Aldehyde perception induces specific molecular responses in Laminaria digitata and affects algal consumption by a specialist grazerQikun Xing, Léa Cabioch, Antoine Desrut, Gildas Le Corguillé, Sylvie Rousvoal, Laurence Dartevelle, Elodie Rolland, Yann Guitton, Philippe Potin, Gabriel V. Markov, Sylvain Faugeron, Catherine Leblanc
- Cell Biology
- Plant Science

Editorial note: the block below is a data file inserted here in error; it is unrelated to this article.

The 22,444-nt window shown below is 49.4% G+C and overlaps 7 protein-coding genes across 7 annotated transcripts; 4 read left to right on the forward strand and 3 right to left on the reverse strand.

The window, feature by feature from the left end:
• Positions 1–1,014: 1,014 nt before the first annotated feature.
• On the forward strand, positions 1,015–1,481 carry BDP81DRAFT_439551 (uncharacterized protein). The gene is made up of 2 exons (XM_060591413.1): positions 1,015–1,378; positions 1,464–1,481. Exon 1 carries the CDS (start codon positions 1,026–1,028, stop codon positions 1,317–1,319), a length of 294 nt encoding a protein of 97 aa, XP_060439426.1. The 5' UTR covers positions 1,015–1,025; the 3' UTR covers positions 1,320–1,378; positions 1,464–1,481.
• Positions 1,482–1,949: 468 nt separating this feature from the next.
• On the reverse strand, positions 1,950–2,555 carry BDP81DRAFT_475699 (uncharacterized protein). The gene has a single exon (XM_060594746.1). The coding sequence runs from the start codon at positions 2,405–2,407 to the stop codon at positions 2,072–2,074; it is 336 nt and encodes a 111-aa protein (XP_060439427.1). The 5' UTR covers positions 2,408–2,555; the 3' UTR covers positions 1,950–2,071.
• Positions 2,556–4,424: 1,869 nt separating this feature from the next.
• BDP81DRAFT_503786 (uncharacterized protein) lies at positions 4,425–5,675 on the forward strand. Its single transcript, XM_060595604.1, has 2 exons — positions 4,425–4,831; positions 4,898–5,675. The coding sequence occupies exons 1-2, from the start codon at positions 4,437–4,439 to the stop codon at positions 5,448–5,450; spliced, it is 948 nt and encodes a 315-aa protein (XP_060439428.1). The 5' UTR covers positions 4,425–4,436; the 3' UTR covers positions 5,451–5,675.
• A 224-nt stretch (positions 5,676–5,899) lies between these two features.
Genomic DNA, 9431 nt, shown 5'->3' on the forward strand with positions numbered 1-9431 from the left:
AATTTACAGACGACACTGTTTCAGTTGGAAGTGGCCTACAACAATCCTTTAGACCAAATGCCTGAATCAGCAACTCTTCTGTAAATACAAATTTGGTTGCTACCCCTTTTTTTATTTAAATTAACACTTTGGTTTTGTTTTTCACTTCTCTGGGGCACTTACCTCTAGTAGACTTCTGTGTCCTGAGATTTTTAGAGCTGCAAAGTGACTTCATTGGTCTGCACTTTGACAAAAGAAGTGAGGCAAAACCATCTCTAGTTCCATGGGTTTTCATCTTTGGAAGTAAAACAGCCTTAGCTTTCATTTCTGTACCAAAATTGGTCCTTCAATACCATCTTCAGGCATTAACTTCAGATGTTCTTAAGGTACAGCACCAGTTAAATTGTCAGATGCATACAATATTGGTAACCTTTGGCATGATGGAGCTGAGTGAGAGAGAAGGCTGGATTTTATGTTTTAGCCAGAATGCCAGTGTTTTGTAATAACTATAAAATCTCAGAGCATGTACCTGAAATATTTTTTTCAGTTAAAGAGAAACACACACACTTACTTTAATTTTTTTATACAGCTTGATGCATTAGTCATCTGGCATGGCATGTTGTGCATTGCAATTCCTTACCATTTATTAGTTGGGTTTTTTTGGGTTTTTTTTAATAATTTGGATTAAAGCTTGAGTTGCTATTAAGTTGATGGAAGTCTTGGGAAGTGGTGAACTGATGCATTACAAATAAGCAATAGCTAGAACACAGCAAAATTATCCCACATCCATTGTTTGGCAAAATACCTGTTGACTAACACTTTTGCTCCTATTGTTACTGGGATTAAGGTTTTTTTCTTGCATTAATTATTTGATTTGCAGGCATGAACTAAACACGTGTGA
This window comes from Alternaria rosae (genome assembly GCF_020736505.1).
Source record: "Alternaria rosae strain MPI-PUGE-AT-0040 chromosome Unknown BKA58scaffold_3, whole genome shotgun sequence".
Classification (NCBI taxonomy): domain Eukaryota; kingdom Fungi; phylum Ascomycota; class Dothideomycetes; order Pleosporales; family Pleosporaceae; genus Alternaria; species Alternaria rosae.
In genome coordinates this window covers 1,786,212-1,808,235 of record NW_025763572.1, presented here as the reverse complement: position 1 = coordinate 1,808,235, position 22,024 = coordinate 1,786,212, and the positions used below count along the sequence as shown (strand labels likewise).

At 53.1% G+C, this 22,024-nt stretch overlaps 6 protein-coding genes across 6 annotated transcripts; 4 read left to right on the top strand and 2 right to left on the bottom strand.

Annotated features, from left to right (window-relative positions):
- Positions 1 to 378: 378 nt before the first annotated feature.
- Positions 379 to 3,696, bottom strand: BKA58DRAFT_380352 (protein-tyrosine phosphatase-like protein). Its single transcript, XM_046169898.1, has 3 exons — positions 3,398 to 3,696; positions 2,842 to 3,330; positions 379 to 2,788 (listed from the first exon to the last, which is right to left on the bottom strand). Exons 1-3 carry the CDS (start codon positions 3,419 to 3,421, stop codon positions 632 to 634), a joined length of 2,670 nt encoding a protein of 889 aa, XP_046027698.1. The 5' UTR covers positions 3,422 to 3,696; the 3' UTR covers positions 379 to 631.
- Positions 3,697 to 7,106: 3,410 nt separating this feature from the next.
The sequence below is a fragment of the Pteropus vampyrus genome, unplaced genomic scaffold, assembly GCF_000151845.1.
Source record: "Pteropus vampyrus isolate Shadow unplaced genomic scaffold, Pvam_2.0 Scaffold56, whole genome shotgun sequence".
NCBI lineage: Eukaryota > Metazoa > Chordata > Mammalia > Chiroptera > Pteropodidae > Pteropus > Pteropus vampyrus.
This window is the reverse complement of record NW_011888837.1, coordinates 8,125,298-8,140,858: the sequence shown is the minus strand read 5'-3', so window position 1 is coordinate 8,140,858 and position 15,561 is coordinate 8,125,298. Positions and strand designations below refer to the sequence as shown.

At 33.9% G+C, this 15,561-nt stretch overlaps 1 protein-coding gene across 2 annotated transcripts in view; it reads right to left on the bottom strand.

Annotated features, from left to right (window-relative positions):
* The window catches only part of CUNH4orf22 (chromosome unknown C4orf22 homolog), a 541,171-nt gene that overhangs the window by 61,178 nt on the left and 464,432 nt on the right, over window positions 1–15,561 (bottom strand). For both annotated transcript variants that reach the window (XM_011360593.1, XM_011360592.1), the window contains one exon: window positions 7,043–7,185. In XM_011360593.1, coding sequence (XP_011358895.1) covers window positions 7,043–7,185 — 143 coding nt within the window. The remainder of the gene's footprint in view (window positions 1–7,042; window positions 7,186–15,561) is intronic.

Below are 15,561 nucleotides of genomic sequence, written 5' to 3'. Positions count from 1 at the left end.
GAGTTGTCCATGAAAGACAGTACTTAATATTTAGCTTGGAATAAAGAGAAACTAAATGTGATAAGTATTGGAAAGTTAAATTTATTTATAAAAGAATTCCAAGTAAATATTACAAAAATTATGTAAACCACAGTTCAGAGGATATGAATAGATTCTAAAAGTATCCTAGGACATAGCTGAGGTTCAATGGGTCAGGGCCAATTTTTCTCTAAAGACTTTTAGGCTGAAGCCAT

In the marine environment, distance signaling based on water‐borne cues occurs during interactions between macroalgae and herbivores. In the brown alga Laminaria digitata from North‐Atlantic Brittany, oligoalginates elicitation or grazing was shown to induce chemical and transcriptomic regulations, as well as emission of a wide range of volatile aldehydes, but their biological roles as potential defense or warning signals in response to herbivores remain unknown. In this context, bioassays using the limpet Patella pellucida and L. digitata were carried out for determining the effects of algal transient incubation with 4‐hydroxyhexenal (4‐HHE), 4‐hydroxynonenal (4‐HNE) and dodecadienal on algal consumption by grazers. Simultaneously, we have developed metabolomic and transcriptomic approaches to study algal molecular responses after treatments of L. digitata with these chemical compounds. The results indicated that, unlike the treatment of the plantlets with 4‐HNE or dodecadienal, treatment with 4‐HHE decreases algal consumption by herbivores at 100 ng.ml−1. Moreover, we showed that algal metabolome was significantly modified according to the type of aldehydes, and more specifically the metabolite pathways linked to fatty acid degradation. RNAseq analysis further showed that 4‐HHE at 100 ng.ml−1 can activate the regulation of genes related to oxylipin signaling pathways and specific responses, compared to oligoalginates elicitation. As kelp beds constitute complex ecosystems consisting of habitat and food source for marine herbivores, the algal perception of specific aldehydes leading to targeted molecular regulations could have an important biological role on kelps/grazers interactions.